Halloween Candy is not the Culprit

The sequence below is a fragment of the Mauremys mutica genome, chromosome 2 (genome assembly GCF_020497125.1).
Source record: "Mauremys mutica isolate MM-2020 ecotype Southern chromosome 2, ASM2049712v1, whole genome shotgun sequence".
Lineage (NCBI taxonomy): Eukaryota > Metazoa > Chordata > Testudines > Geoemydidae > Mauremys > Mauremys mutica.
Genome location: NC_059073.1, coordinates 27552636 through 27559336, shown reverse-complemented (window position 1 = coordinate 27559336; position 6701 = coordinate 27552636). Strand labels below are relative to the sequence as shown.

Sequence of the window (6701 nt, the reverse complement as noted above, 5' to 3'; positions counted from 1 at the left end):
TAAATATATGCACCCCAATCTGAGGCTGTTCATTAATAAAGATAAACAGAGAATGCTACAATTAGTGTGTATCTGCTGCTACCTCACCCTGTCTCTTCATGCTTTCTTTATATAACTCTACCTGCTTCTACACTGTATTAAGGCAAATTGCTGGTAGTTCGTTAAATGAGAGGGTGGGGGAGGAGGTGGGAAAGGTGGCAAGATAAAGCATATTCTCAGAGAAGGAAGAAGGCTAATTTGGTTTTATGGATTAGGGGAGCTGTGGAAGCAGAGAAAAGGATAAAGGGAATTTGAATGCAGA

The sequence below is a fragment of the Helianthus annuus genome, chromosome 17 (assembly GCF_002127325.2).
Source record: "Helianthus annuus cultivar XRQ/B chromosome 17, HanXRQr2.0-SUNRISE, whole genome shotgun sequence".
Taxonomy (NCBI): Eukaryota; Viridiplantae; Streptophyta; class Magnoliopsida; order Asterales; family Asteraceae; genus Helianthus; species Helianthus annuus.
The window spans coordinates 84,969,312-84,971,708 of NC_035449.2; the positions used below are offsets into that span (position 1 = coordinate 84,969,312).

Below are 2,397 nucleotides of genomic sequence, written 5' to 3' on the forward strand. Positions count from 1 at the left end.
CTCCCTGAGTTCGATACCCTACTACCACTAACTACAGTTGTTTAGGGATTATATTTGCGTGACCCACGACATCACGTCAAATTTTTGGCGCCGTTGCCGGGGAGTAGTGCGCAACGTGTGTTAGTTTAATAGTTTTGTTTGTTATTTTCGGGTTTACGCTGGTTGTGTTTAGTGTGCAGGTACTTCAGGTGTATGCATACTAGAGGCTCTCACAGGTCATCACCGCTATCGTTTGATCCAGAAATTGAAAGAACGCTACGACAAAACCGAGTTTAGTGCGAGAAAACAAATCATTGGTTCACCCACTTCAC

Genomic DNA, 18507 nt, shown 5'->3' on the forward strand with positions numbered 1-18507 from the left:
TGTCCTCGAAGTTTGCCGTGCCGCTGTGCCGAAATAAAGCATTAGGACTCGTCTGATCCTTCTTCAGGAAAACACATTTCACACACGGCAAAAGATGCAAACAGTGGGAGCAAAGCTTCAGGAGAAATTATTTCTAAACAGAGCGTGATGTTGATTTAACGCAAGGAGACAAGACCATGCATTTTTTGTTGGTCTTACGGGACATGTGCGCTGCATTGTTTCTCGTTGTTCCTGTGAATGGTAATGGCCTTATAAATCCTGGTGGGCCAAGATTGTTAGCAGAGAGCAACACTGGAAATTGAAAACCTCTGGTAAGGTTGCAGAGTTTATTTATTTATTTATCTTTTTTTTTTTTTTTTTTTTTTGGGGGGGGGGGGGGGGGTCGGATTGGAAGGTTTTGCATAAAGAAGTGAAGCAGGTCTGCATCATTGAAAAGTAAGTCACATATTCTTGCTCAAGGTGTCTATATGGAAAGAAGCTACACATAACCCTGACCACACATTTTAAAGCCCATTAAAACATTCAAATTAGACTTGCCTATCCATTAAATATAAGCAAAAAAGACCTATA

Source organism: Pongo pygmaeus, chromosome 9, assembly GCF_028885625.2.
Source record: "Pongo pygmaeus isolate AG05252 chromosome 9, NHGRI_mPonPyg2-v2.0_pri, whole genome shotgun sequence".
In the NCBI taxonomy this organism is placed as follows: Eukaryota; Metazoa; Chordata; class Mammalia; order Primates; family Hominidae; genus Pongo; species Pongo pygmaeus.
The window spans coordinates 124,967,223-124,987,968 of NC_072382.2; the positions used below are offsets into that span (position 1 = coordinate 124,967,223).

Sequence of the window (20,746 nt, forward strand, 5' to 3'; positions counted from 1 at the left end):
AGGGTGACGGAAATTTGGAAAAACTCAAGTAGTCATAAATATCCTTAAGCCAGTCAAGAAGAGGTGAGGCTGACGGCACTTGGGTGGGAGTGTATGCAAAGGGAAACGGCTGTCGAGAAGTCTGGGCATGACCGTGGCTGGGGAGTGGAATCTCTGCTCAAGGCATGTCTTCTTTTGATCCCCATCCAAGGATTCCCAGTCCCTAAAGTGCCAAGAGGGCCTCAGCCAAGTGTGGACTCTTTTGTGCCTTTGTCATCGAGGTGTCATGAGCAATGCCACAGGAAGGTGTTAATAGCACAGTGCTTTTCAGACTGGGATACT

Halloween and candy have become synonymous.  As a dentist, one would expect me to rail against the evils of sugar. While the fermentable sugar in most candies is cavity causing (cariogenic), there are other factors in the equation of cavity formation: immune response and home care being very important too.  But frequency of consumption is also a major factor, for with each incident of eating fermentable sugar, such as sucrose, the bacteria in your mouth produce acid which lasts about twenty minutes.  This acid attacks the tooth to cause the hole known as a cavity. It would be better to eat 10 lbs of candy in one sitting, then to have one little candy bar and break off a piece and eat it (20 minutes of acid attack), and then break off another piece an hour later and eat it(20 more minutes of acid attack, and then have another piece an hour later (20 more minutes of acid attack)…well you get the picture. It is frequency, not quantity that counts with respect to caries (the disease process causing cavities). Now, despite this, the acid production can be minimized by good flossing, and brushing after eating sugary substances.  So enjoy your Halloween candy: just eat it with less frequency, and brush afterwards!